What are some best practices to help stay debt free?
Even if you consolidate your debt, it’s important to take steps to ensure you don’t end up right back in the same financial bind you were in before. Manage your expenses by establishing a budget. Keep a spending diary of every penny you spend for at least a month — similar to a food diary when on a diet. When looking at your funds, break it into percentages:
• Foundation expenses, such as shelter, groceries and transportation, should be 45 percent of your take-home income.
• Include 15 percent for fun, vacation, dinner, clothes or whatever your passion is.
• Typically at least 25 percent is used for taxes.
• Keep about 15 percent for savings — 10 percent for retirement and 5 percent for emergency or big-ticket items.
Then, manage, reduce and eliminate debt. It is important to make wise decisions when assuming new debt by using good debt to improve your net worth. Tie savings and spending plans with what’s important to helping you to live with a purpose. For example, if vacation time away with your extended family is important to you, yet you own a huge, expensive house, your financial obligations may not be in line with your values. Also, prepare for life events by taking a disciplined approach to building up the money you put into your retirement plan as well as your emergency fund. Ultimately, if you don’t change the way that you’re spending money when you experience significant life changes, it can cause hardship in the end.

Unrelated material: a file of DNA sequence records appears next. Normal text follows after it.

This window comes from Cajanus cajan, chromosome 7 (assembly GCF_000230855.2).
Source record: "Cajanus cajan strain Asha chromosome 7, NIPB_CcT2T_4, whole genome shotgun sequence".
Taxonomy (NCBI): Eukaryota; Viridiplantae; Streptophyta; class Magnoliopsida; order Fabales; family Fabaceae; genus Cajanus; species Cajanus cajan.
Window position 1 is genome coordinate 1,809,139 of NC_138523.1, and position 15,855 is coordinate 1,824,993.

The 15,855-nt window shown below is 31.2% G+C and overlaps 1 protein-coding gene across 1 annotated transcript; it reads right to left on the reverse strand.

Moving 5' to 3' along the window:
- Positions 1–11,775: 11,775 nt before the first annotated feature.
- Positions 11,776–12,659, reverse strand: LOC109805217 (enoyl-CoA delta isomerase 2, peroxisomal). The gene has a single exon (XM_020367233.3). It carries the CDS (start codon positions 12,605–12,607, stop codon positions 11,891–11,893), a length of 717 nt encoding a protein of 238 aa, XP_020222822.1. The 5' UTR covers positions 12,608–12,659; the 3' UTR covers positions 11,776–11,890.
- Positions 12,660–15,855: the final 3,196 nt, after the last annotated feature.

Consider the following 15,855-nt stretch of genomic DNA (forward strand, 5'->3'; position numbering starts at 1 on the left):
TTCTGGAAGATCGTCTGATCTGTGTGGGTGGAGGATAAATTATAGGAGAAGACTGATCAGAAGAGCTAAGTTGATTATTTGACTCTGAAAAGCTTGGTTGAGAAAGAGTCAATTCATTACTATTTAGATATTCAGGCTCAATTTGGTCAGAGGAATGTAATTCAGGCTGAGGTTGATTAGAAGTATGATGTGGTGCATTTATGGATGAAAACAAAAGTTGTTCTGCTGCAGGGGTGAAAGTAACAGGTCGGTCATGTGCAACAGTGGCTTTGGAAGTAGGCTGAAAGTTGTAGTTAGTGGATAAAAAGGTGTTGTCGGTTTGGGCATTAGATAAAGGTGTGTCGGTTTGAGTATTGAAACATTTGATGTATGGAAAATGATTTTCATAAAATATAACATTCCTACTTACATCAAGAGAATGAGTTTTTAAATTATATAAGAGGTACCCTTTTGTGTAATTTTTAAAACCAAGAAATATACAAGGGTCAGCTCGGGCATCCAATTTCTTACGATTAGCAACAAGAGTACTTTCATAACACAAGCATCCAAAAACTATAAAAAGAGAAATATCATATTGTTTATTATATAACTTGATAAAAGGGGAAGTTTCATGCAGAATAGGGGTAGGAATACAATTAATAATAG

Jeanine Fallon is a senior vice president and market executive at First Commonwealth Bank. Reach her at (412) 886-2540 or JFallon@fcbanking.com.
For a debt consolidation calculator, visit http://www.fcbanking.com/planning/calculators.html?CALCULATORID=PC10&TEMPLATE_ID=www.fcbanking.com_1.
Insights Wealth Management is brought to you by First Commonwealth Bank
It’s common for businesses to attain some measure of success and reach a point where they need to take strategic action in order to continue to grow.
“Basically, you’ve run the business to a certain point. What do you do next with a successful company? You could sell it, just keep the status quo — which I don’t think is a good idea — or you could grow it,” says Mario O. Vicari, director at Kreischer Miller.